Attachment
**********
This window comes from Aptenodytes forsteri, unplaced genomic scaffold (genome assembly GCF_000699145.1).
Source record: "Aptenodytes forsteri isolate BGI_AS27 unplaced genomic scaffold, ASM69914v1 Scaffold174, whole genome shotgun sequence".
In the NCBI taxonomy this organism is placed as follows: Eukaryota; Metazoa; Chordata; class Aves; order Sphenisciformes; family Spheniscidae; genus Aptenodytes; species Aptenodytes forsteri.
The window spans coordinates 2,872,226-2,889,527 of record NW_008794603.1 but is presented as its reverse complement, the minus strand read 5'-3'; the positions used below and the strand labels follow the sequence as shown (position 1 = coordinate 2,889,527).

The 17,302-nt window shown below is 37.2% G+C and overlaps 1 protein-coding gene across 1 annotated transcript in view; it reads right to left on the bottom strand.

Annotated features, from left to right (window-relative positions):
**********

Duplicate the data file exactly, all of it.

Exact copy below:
This window comes from Aptenodytes forsteri, unplaced genomic scaffold (genome assembly GCF_000699145.1).
Source record: "Aptenodytes forsteri isolate BGI_AS27 unplaced genomic scaffold, ASM69914v1 Scaffold174, whole genome shotgun sequence".
In the NCBI taxonomy this organism is placed as follows: Eukaryota; Metazoa; Chordata; class Aves; order Sphenisciformes; family Spheniscidae; genus Aptenodytes; species Aptenodytes forsteri.
The window spans coordinates 2,872,226-2,889,527 of record NW_008794603.1 but is presented as its reverse complement, the minus strand read 5'-3'; the positions used below and the strand labels follow the sequence as shown (position 1 = coordinate 2,889,527).

The 17,302-nt window shown below is 37.2% G+C and overlaps 1 protein-coding gene across 1 annotated transcript in view; it reads right to left on the bottom strand.

Annotated features, from left to right (window-relative positions):